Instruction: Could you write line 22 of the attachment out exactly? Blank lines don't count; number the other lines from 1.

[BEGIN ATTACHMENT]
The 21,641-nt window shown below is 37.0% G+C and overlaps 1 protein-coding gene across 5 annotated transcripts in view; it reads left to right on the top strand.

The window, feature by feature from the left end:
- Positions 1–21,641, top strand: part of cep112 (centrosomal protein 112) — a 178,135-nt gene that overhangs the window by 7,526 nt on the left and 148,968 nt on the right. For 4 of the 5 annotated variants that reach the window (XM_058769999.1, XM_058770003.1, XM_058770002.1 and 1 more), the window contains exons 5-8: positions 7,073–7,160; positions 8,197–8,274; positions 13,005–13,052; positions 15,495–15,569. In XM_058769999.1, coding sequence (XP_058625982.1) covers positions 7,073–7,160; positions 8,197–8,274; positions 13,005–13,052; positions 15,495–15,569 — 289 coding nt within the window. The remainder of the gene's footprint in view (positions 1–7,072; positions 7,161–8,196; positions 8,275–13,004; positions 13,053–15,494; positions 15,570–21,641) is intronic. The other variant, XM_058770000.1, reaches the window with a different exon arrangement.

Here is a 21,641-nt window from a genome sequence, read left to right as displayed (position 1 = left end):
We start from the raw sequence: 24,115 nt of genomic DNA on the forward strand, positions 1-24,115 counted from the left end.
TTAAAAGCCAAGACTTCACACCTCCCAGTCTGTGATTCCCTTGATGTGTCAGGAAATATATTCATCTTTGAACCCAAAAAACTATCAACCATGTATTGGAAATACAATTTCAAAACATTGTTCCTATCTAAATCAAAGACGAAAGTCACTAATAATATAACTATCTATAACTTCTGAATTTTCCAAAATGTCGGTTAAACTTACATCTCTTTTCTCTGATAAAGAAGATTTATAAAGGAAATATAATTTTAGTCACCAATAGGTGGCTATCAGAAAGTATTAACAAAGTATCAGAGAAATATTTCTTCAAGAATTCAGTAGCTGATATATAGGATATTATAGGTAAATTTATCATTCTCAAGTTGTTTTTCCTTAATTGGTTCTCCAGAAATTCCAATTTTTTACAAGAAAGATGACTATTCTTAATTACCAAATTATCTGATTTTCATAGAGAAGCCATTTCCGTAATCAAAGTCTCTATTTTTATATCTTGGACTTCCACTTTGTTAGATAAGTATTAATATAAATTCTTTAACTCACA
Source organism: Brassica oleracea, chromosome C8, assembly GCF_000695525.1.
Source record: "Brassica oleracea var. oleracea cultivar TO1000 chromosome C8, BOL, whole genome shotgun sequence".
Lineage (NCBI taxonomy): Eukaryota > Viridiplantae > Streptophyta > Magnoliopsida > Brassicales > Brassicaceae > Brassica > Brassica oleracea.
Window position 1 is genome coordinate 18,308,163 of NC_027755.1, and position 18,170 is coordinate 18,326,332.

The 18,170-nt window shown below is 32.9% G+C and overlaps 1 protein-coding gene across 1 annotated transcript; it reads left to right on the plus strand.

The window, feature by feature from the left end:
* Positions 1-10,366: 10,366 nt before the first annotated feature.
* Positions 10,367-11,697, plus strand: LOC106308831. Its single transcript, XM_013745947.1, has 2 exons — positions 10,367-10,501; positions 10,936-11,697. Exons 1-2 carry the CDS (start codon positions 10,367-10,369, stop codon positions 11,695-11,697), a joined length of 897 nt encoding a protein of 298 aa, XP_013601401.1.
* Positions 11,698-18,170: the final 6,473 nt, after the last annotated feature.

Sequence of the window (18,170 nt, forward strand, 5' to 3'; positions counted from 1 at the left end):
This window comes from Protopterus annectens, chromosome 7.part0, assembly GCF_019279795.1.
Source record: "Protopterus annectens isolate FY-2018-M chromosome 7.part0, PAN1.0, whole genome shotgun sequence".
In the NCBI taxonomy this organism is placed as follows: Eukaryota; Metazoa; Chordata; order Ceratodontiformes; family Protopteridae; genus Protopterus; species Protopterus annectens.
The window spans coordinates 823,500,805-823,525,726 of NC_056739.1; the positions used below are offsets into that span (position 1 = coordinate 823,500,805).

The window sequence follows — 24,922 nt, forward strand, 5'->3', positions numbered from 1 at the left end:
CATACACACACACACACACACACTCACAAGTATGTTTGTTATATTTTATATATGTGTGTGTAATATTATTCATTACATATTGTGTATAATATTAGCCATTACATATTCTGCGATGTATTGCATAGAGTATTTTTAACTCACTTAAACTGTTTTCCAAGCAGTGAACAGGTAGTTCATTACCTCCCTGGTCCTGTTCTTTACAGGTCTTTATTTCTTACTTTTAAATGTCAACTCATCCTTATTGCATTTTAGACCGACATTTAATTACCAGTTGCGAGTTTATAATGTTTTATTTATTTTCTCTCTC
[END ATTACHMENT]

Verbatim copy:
CATACACACACACACACACACACTCACAAGTATGTTTGTTATATTTTATATATGTGTGTGTAATATTATTCATTACATATTGTGTATAATATTAGCCATTACATATTCTGCGATGTATTGCATAGAGTATTTTTAACTCACTTAAACTGTTTTCCAAGCAGTGAACAGGTAGTTCATTACCTCCCTGGTCCTGTTCTTTACAGGTCTTTATTTCTTACTTTTAAATGTCAACTCATCCTTATTGCATTTTAGACCGACATTTAATTACCAGTTGCGAGTTTATAATGTTTTATTTATTTTCTCTCTC